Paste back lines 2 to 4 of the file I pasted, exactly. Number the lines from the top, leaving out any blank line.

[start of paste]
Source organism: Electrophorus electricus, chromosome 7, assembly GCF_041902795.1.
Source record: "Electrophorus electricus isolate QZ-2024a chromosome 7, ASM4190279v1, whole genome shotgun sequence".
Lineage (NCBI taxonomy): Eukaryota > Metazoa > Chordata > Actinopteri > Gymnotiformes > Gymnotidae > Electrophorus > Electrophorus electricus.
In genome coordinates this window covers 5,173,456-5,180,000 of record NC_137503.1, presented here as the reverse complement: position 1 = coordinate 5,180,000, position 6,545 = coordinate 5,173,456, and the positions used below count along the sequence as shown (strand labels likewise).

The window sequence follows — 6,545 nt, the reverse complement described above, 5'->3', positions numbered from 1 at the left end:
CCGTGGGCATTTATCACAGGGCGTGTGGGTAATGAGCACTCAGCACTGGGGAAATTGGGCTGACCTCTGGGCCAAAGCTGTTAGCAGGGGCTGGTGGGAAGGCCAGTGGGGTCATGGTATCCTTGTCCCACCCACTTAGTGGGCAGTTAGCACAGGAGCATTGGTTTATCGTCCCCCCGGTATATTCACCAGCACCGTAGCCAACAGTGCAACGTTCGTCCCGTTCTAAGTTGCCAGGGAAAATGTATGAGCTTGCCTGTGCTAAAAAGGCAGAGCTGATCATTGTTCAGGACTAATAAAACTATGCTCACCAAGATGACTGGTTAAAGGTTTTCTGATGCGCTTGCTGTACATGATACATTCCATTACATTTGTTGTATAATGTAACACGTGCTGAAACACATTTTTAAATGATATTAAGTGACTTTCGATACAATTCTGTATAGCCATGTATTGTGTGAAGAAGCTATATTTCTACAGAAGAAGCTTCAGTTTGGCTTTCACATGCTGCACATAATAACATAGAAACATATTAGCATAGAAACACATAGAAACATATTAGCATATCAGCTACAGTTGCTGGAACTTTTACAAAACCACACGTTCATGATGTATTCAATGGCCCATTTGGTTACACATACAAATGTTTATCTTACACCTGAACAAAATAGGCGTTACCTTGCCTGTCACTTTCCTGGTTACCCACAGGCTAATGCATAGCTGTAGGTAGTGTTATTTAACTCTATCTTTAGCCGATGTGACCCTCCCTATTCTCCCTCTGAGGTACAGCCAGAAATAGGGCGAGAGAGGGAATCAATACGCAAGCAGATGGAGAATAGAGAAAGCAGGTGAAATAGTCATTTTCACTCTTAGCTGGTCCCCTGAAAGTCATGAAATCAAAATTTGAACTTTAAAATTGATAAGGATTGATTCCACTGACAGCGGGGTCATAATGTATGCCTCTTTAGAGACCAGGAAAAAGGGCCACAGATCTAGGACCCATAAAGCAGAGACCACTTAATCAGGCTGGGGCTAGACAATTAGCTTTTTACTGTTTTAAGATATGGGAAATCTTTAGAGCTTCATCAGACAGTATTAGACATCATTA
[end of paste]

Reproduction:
Source record: "Electrophorus electricus isolate QZ-2024a chromosome 7, ASM4190279v1, whole genome shotgun sequence".
Lineage (NCBI taxonomy): Eukaryota > Metazoa > Chordata > Actinopteri > Gymnotiformes > Gymnotidae > Electrophorus > Electrophorus electricus.
In genome coordinates this window covers 5,173,456-5,180,000 of record NC_137503.1, presented here as the reverse complement: position 1 = coordinate 5,180,000, position 6,545 = coordinate 5,173,456, and the positions used below count along the sequence as shown (strand labels likewise).